MIAMI — Miami-Dade County judge clamped down on official chatter in the Sean Taylor murder case Tuesday, barring lawyers and police investigating the shooting of the NFL star from discussing it with reporters. Defense attorney David Brener’s motion for a gag order was all but certain to meet the approval of Judge Dennis Murphy, who last month chided the lawyers for divulging juicy case details to the media. Murphy’s ruling effectively silences everyone who is legally linked to the case — the four defendants, their attorneys, the prosecution, the police and Taylor’s family.
Murphy did not directly fault anyone by name. But he said the defense has made a tool of the press, with one lawyer after another jockeying to pose his client in the most remorseful, and least culpable, light. This, plus one of the attorneys advised reporters where they might find the alleged murder weapon along Interstate 75. “There is a substantial likelihood,” Murphy concluded, “that continued pretrial publicity” will hamper the defendants’ fair trial rights there, or anywhere else in Florida. Lawyers for the Miami Herald and The Washington Post opposed the gag order. Murphy also agreed to review the suspects’ transcribed police statements and consider yanking any confessions before they’re made public.
The Lee County men accused of breaking into Taylor’s Palmetto Bay home in the pre-dawn hours of Nov. 26 — Venjah Hunte, 20; Jason Mitchell, 19; Charles Wardlow, 18; and Eric Rivera, 17 — were not in court Tuesday. Investigators say the men drove to Miami together and were startled to find Taylor at home. The Washington Redskins safety burst out of his bedroom, machete in hand, and was shot in the leg. Taylor died the next day in an area hospital. He was 24. All four of the suspects have been indicted on first-degree felony murder and armed burglary charges. A prosecutor said in court Tuesday that the state has not yet decided whether to seek the death penalty against the three adult suspects. As a juvenile, even though he is the alleged shooter, Rivera is ineligible for capital punishment. Beyond the broad and persistent national exposure of the case, Brener, representing Wardlow, complained at length Tuesday about his colleagues’ specific comments in the press.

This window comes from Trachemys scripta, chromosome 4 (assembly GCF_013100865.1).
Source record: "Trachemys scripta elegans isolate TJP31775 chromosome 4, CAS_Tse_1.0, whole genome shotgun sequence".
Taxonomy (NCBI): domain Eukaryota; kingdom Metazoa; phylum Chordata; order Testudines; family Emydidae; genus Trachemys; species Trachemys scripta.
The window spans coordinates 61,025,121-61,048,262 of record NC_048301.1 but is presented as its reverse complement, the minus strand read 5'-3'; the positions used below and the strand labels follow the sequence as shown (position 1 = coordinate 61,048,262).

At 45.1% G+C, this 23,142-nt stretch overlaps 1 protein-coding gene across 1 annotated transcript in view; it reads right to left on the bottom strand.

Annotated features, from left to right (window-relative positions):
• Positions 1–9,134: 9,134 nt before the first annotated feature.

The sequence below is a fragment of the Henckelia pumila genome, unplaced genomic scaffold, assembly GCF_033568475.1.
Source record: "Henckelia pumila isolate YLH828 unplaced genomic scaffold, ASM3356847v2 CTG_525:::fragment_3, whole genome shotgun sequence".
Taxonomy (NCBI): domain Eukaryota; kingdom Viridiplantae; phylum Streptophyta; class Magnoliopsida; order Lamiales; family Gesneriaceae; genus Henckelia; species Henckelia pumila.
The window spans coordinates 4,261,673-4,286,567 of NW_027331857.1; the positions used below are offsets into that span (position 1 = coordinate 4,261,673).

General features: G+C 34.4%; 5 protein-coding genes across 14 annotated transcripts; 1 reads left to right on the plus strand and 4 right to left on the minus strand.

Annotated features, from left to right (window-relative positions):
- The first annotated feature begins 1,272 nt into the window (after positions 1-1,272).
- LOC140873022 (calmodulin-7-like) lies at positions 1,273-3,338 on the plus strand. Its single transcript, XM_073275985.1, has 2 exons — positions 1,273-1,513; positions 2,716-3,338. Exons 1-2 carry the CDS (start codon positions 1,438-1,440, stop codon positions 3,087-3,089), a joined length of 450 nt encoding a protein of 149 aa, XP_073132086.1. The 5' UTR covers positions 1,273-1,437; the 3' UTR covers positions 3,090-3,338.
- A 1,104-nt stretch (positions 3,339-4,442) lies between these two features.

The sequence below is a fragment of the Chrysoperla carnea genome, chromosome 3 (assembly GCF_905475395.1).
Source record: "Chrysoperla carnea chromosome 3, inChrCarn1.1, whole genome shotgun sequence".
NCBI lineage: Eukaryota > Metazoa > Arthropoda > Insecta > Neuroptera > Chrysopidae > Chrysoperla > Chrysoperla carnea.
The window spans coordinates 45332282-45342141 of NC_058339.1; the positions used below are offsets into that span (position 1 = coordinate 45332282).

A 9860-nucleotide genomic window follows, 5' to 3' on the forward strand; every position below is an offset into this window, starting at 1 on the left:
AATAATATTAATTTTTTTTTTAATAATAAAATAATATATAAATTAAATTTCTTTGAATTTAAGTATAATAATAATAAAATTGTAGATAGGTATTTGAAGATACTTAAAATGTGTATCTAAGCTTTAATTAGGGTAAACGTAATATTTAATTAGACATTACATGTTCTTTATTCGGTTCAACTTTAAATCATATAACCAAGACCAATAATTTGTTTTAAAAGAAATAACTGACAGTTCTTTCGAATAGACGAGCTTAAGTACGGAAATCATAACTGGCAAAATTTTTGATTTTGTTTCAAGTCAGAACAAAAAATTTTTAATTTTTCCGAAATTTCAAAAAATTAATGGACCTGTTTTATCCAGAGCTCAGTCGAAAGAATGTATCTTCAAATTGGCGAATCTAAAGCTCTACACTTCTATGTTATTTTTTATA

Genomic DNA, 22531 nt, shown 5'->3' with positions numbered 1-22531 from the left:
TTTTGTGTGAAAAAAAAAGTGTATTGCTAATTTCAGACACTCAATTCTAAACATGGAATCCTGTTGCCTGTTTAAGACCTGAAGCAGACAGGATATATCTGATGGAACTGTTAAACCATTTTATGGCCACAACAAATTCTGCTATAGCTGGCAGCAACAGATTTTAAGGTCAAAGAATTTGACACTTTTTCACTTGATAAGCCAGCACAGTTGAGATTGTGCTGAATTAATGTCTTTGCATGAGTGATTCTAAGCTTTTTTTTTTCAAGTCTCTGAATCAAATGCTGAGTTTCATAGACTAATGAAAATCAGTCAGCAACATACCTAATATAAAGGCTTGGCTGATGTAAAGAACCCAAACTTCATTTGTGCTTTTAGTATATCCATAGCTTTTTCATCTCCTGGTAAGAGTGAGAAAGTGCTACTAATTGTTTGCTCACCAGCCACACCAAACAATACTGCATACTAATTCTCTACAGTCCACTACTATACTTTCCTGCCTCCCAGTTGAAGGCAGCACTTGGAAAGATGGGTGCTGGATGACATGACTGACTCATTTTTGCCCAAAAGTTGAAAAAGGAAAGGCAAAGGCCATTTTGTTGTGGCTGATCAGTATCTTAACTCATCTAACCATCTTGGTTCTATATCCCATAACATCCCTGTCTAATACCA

They’ve confirmed that the suspects confessed, Brener said, and they’ve described plea deals as inevitable, suggesting there’s no point in defending the men at trial. Brener filed a written motion saying Wardlow might in fact have a winning defense — if he can find a group of jurors willing to hear it — that he didn’t know Taylor would be home, or that Rivera might be carrying a gun. Brener wrote that Wardlow backed out of the house as soon as he heard a noise. “The image of suicidally remorseful, guilty defendants who wish to waive trial and (plead) immediately,” Brener wrote, “has been cemented in the public mind” and “eroded the presumption of innocence” promised the suspects in court. Attorneys for the other defendants agreed to abide by the gag order. They spoke little in court.
Michael Hornung, who represents Hunte and earlier told reporters the gun was tossed into the Everglades, had a separate case in Fort Myers Tuesday and did not appear at the Miami court hearing. Taylor’s lawyer, Richard Sharpstein, has also been quoted in the news offering details of the investigation. After court Tuesday, he, too, said he would quiet down. But Sharpstein said he didn’t think publicity would ultimately be a hang-up in the case.